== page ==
CEC Offers Relevant Career Classes

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At CEC, our motto is Do Something Real, and each day students live this through attending Career and Technical Education (CTE) or for short “career” classes. These courses give them the opportunity to experience working in the real world by gaining the skills they need in the professions that interest them.

February was CTE Month and CEC Middle College of Denver, celebrated by encouraging students to write about what makes their CTE education “real” to them. We had handfuls of great essays, but in the end, we chose five winners.

Over the next two weeks, we will share with you the essays we felt most closely captured the essence of what we do at CEC.

Meet our first essay winner, Eric Green, a freshman in the business and medical career classes. 

CEC Offers Relevant Career Classes

 When I was first assigned to business class, I was far from thrilled. I was pretty closed-minded as far as career classes go because all I wanted to take was the video game design class. I was not ecstatic about taking a business class. Little did I know that one 70-minute class would have such an effect on me. Mr. Alavarez makes the class fun and interesting, bringing in guest speakers and taking us on field trips. We learn valuable things about the world that teens are thrust into that most high schools do not teach. This class has also shown me exactly why there are so many career class options at CEC.

I walked into business class the first day thinking, “This class is a waste of my time; I don’t want to pursue a business career.” For the first four or five weeks, class was really boring because all we were doing was keyboarding, but even then, Mr. Alvarez made class fun by cracking jokes with students and allowing us to listen to music on our phones. About six weeks into the school year, Mr. Alaverez started bringing Junior Achievement speakers in to teach us about money, and class started to get really interesting. We learned about the importance of budgets at Finance Park by Junior Achievement where we “paid bills” with a given salary and then looked at how much money we had left over after paying the “bills.” Our final project for the semester was a mock job interview. We had to submit a job application, write a resume, and then come to school dressed professionally for our interview.

Second semester business class students are exploring the wonders of entrepreneurship by creating our own company. Every activity in Mr. Alvarez’s class is created to be educational, while also being fun.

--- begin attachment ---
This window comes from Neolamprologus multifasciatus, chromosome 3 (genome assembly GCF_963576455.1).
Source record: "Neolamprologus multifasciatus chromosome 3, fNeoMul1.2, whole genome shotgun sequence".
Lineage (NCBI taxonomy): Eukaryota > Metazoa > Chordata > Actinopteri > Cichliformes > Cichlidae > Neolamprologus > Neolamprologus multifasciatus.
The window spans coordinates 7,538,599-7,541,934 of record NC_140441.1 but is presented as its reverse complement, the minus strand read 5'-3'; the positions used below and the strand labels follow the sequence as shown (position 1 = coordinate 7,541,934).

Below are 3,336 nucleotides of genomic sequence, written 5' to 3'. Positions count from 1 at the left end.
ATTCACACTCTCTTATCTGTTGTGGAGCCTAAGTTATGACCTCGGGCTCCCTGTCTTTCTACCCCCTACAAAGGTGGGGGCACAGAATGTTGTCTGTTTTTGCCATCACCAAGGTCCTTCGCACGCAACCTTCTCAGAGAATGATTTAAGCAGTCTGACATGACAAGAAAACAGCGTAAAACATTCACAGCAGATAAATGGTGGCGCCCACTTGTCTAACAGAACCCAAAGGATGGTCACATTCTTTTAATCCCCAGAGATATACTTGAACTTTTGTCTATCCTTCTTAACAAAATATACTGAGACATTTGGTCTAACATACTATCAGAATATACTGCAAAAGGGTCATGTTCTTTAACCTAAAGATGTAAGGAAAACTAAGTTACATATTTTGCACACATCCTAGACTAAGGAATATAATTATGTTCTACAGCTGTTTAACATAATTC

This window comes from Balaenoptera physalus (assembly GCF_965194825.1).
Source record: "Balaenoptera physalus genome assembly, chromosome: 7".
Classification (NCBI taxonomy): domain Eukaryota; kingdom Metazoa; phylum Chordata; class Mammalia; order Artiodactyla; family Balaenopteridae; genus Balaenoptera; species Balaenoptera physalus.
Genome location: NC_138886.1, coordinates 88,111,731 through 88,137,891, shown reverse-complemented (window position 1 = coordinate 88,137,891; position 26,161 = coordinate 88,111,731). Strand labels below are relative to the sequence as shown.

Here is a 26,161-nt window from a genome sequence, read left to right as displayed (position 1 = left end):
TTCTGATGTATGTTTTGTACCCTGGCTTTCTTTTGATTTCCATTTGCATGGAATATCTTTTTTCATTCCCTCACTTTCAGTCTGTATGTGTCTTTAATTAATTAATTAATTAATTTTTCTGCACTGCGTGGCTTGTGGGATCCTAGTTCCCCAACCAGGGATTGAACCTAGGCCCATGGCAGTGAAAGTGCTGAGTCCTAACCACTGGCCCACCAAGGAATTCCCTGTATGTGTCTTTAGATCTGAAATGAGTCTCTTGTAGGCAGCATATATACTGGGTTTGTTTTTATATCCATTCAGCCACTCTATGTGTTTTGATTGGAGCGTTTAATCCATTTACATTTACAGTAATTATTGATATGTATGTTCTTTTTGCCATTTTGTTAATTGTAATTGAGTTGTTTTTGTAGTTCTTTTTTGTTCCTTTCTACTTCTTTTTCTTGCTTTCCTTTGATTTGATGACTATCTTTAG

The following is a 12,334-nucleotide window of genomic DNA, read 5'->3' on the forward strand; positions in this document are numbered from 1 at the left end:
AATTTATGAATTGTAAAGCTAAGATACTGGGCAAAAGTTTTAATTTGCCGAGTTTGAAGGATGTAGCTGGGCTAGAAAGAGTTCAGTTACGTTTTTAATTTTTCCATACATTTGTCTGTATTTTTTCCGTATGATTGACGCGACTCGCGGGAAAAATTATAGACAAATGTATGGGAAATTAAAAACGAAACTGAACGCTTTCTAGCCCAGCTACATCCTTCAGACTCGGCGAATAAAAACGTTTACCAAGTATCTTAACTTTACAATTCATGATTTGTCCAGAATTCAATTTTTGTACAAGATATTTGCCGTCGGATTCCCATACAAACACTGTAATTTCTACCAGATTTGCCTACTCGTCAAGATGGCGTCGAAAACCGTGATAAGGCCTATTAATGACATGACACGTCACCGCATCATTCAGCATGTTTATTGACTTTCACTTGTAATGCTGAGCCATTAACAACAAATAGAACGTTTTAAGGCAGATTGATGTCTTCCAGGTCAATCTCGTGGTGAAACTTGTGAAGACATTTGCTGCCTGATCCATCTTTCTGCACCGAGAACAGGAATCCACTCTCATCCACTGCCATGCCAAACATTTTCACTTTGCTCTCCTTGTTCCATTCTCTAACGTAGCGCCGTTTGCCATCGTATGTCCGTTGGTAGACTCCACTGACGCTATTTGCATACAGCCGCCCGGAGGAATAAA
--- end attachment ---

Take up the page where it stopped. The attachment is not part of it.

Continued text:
Another thing that I think is awesome about business class is that we learn things that most schools don’t teach their students. Most teens are thrown into the world with no knowledge of how to fill out a tax form or how to write a resume, but any student in Mr. Alavarez’s class could tell you how to write a resume and how to create a budget. That just cannot be found in other schools. Knowing how to manage money is critical when students are just starting to live on their own. Making minimum wage means having to stretch out every dollar to the very last penny and knowing how to make a budget and learning ways to beat the system to make life that much easier.

Business class has also demonstrated to me exactly why the staff at CEC encourages students to take as many career classes as they can. As I stated before, I came to CEC interested solely in Ms. Mo’s gaming class and nothing else. I had no idea that this business class would change my way of thinking as much as it has. My original plan for after I graduate high school was to get a degree in computer programming and then try to get a career making video games. My current plan is to get a degree in either marketing or economy and then start my own business. Before I make a decision about my life, I think about how it is going to help me get ahead in the future so I can make the most money I can. If I hadn’t been enrolled in my business class, I would still be a closed-minded, unambitious child who didn’t care about how I was going to afford all the things I wanted. The diversity of career classes is supposed to show students that maybe the career they might think they want may not be what they really want. If that’s the case, then it helps students choose a career path that is best for them.

It amazes me now that I think about it, how much business class has affected me. The fact that Mr. Alvarez always keeps his students in mind when making a lesson and trying to make class as fun and interesting as possible, allows us to learn things that will definitely help us once we are out of high school. This shows exactly why the teachers encourage us to try many different career classes that are relevant to real life. Business class is an incredible learning experience and a prime example of why CEC is such a unique and great school. For being so new to teaching, Mr. Alvarez sure does one heck of a job.

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